If you’re looking to increase your annual income, look no further than the toilet bowl in your own home. It turns out you can make a decent living selling your own fecal matter for roughly $13,000 a year, all thanks to an organization called OpenBiome.
The Washington Post reports that the organization opened in 2013 to help treat a bacterial disease called C. difficile that causes extreme gastrointestinal distress forcing many sufferers to stay inside. Antibiotics can help treat it, but the stubborn disease continues to wreak havoc if a sufferer stops taking the medication.
There is a cure luckily. Doctors can abolish the disease simply by putting poo into a patient’s gut, whether by way of endoscopy or analgesic capsules. The only problem is that it isn’t so easy to find a donor, prompting some sufferers to turn to presumable uncomfortable friends and family members for a steady supply of fecal matter.
OpenBiome’s founder had a friend who experienced a similar embarrassment. This was the inspiration for the founding of the first national bank of fecal matter for medical purposes. So far, they’ve sent approximately 2,000 shipments to 185 hospitals throughout the nation.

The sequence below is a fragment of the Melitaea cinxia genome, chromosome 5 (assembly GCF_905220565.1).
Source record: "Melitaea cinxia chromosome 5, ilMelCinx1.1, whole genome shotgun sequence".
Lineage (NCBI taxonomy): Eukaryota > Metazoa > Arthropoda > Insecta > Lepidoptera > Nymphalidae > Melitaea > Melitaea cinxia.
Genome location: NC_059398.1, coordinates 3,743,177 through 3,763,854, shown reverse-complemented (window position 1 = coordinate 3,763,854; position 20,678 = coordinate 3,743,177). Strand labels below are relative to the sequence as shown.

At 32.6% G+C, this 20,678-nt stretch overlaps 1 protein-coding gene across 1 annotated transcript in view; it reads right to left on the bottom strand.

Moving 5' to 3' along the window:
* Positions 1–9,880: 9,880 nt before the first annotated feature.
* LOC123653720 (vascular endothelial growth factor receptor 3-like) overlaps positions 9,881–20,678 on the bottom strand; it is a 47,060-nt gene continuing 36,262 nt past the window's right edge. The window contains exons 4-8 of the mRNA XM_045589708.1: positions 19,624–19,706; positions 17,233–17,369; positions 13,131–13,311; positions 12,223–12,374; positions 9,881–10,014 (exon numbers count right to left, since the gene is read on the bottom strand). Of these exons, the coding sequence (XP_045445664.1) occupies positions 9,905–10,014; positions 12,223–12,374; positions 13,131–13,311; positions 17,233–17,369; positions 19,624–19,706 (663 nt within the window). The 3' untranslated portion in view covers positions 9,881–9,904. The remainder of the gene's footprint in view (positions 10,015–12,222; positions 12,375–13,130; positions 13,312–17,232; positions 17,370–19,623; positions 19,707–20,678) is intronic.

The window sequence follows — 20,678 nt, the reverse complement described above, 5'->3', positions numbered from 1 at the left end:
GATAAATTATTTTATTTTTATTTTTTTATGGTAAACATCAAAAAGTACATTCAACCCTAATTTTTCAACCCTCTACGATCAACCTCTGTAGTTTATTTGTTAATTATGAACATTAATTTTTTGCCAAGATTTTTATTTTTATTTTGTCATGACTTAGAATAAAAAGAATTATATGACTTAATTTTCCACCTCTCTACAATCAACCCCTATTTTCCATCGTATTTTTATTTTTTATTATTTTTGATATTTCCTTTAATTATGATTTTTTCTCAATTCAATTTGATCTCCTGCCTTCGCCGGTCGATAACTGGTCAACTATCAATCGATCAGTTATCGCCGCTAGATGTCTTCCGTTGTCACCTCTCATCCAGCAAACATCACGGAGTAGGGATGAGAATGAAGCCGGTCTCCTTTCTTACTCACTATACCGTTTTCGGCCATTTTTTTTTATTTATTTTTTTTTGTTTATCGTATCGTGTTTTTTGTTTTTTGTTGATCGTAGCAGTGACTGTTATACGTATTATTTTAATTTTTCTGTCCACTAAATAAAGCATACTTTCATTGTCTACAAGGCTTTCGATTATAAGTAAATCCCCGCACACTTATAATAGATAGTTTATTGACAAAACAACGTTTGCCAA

But let’s cut to the chase — they pay for your poop, $40 for a sample, $250 a week, and $13k a year if you keep it up. Now the bad news: it isn’t so easy to become a paid donor.
Washington Post reports:
You don’t just have to be healthy. You have to be really healthy. OpenBiome’s donation procedure may be as easy as your standard bowel movement, but the selection process makes giving blood look like a walk in the park.
“It’s harder to become a donor than it is to get into MIT,” joked co-founder Mark Smith (who would know, as he got his PhD in microbiology there). Of the 1,000 or so potential donors who’ve expressed interest on his Web site over the past two years, only about 4 percent have passed the extensive medical questioning and stool testing.
If you make it into the expensive screening process, OpenBiome is sure to get all the precious fecal matter out of you that they can.
“We get most of our donors to come in three or four times a week, which is pretty awesome,” Smith said. “You’re usually helping three or four patients out with each sample, and we keep track of that and let you know.”